Assorted links

by on September 8, 2011 at 2:17 pm in Uncategorized | Permalink

1 Scott Sumner September 8, 2011 at 3:03 pm

50 best?!? Where is Lessons in Darkness? The Gate of Heavenly Peace? Deep Water?

2 Todd September 8, 2011 at 3:13 pm

Was surprised to not see Gates of Heaven on the documentary list.

And they chose Fahrenheit 9/11 over Roger and Me?

3 Claudia September 8, 2011 at 3:28 pm

3. Roger & Me (1989)…my undergrad econ adviser at Denison who thankfully got me to read ALOT of non-mainstream economics (read: economic history, institutional economics, Marxism) had us watch this movie in class. I actually don’t remember much about it, but I associate it with the many, many things he taught me. So many good ones on the list I have heard of but not watched. Too bad it’s a bit busy at work.

4 Todd September 8, 2011 at 4:50 pm

Totally missed it on the list. Glad its there. Much much better than his bigger budget docs.

5 Anonymous September 8, 2011 at 4:09 pm

1. Maybe if Fed members spent a few minutes reading this they would remember they have a DUAL mandate.

6 KenF September 8, 2011 at 4:09 pm

I think “Devil’s Playground” (2002) is a must-see documentary and it’s not on the list. Also someone on the NY Times comments mentions the 7 Up series, that’s a must see too.

7 Ted Craig September 8, 2011 at 4:10 pm

The doc list is OK with a certain bias, but Truth Or Dare? And no Grey Gardens?

8 anonymous September 8, 2011 at 4:33 pm


Pariser is a technology geek and the former executive director of MoveOn, an online organization that has many virtues but is not distinguished for an intellectually nuanced understanding of the other side’s perspective.

Understatement ftw.

There’s an element of truth to the “filter bubble” meme, but the people pushing it hardest seem to be reactionaries pining for the “good old days” when traditional mainstream media bought ink by the barrel, policed public discourse and occasionally deigned to print a few letters-to-the-editor.

9 Richard W September 8, 2011 at 4:52 pm

Only one e in Faroe Islands.

10 yetanothertom September 8, 2011 at 5:21 pm

RE: 1
I was unemployed out of college for a year and a half. Here’s how my observations line up with theirs.

1. Social capital is way more important than it used to be, especially for crappy jobs. Tons of people who could do the job equally well apply, though on paper some are more experienced or accomplished. Problem is, every employee has 10 people telling them they need a job, any job. The person who feels overqualified, yet bends down to take what they can get will get their ego bruised when the person who knew somebody gets hired. This happened to me at FedEx Kinkos multiple times.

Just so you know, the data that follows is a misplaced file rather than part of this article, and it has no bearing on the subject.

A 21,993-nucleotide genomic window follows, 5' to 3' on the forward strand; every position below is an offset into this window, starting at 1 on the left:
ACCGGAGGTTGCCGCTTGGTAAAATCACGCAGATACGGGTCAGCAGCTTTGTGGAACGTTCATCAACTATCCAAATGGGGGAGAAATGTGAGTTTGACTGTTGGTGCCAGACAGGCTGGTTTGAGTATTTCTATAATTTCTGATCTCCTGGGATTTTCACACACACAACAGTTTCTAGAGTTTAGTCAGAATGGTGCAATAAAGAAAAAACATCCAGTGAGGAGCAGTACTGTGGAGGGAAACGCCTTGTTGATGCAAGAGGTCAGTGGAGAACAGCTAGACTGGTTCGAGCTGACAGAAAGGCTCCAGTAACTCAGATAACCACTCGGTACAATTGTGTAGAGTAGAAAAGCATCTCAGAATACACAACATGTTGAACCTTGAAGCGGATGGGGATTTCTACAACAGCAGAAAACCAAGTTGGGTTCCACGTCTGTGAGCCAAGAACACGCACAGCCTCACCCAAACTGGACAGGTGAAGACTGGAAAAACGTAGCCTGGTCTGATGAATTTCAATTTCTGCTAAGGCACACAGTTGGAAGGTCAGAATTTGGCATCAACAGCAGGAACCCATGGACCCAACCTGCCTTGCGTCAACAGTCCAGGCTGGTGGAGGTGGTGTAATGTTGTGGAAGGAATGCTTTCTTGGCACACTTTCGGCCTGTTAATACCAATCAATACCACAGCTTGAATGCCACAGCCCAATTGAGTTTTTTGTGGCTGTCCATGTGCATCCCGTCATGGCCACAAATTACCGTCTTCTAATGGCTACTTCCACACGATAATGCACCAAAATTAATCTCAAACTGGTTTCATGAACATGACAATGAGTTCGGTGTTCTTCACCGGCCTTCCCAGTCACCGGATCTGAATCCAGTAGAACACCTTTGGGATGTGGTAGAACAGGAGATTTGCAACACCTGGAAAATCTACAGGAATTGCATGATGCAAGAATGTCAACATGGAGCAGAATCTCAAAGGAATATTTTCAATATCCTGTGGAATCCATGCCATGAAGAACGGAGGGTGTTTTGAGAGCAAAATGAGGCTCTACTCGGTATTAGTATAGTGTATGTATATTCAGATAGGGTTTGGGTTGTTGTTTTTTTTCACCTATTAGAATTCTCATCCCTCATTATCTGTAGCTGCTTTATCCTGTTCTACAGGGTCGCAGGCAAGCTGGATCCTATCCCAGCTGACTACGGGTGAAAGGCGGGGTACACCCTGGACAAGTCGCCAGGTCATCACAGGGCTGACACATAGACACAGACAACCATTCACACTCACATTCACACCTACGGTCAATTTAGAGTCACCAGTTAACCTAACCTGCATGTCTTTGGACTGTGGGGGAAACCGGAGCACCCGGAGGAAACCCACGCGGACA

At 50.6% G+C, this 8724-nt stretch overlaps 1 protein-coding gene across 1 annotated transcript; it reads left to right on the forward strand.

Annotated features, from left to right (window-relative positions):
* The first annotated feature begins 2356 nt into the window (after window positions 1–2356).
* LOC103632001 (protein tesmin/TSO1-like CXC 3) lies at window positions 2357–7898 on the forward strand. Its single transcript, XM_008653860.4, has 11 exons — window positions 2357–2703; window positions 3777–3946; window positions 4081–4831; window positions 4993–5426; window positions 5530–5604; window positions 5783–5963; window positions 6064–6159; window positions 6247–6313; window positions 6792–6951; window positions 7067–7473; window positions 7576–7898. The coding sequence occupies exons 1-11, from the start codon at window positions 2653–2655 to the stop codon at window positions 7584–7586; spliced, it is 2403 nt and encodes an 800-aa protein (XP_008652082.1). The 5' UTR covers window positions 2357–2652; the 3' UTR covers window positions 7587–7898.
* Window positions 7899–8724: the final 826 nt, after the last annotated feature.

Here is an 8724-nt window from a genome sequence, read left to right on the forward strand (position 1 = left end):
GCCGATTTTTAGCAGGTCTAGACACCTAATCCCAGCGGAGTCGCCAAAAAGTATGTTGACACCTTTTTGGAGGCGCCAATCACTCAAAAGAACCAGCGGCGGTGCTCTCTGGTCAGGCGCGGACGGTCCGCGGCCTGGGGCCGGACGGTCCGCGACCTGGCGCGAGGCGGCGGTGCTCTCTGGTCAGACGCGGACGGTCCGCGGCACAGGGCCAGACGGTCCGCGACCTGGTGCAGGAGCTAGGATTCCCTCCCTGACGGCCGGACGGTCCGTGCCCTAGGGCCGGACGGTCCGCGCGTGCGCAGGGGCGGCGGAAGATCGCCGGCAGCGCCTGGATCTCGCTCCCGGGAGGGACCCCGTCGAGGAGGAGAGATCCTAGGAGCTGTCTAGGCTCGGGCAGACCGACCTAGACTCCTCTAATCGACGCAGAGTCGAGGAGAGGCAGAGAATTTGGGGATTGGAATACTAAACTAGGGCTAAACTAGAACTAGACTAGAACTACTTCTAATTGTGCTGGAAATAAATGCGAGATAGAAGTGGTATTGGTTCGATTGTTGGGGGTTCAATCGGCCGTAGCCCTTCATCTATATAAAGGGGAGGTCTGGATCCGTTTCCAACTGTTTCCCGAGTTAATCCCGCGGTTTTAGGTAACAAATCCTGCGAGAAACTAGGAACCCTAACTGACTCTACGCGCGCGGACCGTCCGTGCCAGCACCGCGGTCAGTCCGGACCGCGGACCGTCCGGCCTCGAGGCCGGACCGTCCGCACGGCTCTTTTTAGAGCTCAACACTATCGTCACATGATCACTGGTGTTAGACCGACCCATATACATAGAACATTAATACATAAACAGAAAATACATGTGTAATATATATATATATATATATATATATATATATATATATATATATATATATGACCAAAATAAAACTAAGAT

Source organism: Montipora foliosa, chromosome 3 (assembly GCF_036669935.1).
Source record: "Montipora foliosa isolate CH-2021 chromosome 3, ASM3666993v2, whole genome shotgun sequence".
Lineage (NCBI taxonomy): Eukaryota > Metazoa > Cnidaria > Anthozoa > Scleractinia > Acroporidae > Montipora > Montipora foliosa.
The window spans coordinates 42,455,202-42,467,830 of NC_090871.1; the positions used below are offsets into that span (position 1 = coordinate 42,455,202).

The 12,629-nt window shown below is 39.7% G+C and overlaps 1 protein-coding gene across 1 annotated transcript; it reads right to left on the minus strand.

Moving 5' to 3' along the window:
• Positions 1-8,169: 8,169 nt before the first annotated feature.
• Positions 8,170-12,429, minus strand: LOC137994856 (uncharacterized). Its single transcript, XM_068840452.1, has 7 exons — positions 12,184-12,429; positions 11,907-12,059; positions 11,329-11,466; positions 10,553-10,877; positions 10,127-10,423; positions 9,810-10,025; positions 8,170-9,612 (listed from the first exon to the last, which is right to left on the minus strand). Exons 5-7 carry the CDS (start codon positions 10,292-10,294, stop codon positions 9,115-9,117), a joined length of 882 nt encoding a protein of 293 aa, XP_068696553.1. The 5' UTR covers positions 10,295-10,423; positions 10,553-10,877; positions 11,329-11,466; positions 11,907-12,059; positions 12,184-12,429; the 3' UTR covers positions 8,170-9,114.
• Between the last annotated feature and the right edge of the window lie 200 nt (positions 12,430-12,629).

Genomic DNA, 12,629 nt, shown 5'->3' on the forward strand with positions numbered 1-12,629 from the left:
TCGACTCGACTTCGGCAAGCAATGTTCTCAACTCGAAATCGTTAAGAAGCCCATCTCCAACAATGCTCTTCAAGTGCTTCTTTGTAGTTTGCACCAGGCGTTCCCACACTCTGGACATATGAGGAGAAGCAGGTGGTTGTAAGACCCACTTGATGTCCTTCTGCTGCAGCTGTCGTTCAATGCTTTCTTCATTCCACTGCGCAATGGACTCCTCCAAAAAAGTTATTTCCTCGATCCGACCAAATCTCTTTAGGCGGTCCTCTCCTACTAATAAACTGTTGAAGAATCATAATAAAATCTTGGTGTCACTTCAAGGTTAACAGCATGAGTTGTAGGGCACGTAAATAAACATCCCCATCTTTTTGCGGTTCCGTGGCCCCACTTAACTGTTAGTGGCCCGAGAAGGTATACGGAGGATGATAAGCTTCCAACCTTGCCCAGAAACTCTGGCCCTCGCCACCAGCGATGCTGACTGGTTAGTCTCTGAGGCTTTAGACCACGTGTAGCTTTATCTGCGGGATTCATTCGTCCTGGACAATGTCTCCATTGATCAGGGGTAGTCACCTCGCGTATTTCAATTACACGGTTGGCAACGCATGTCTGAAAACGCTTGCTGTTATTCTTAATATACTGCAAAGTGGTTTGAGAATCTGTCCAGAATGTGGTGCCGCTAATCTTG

2. Job listings are oddly specific compared to the past. x years of experience, knowledge of x obscure software, certification with a forklift for the modern equivalent of jobs my dad did out of high school.
3. There are less jobs than what appears on those websites, as a lot of low skill jobs are posted on a set schedule throughout the year as to easily replace people when they quit. (most aren’t quitting these days.)

11 CBBB September 9, 2011 at 9:54 am

Social Capital – ie nepotism (what?! I thought it was supposed to be all about skills Tyler?)

Most of the rest of what you wrote is correct though, in fact I’ve found it’s MORE difficult to try and get a lower-tier job for the reason you state. My educational background with in math and CS and you would think, if you can;’t get a developer job try starting out as a low-level QA, but in fact those sorts of jobs just get swamped with applications and you’ll never hear anything back.

12 gelboak September 8, 2011 at 9:00 pm

I would put Battle of Chile, Parts 1-3 on the list.

13 Ed September 9, 2011 at 6:13 am

yetanothertom, I didn’t know about 3., so thanks. I did realize some time ago that the drag on investment returns would mean Boomers hanging on to their current jobs at all costs, removing the openings down the chain that would normally be filled by people in more recent generations.

On 2., one reason for the oddly specific job openings is that the employer knows who they want to hire for the opening from the start, but employment law mandates that the job is advertised, so the job is advertised in a way tailored so that only the insider is qualified.

14 CBBB September 9, 2011 at 9:56 am

I would also add that Outsourcing overseas, while I don’t want to go all protectionist here, has shifted simpler jobs away – these simple jobs are exactly the type that younger people or new graduates would have done in the past. Saying that outsourcing allows the labour to be used in more complex tasks doesn’t help the new grad who needs experience starting with an entry level position.

15 Eddie September 9, 2011 at 11:13 am

From #1:

I get sick and tired of hearing “Were excepting applications” Are you Hiring yes or no??

‘Excepting’… And they wonder why they are unemployed…

16 fred September 10, 2011 at 6:41 am

#2. They list Catfish as #42? If you can’t spot that it’s staged then you have no business reviewing film.

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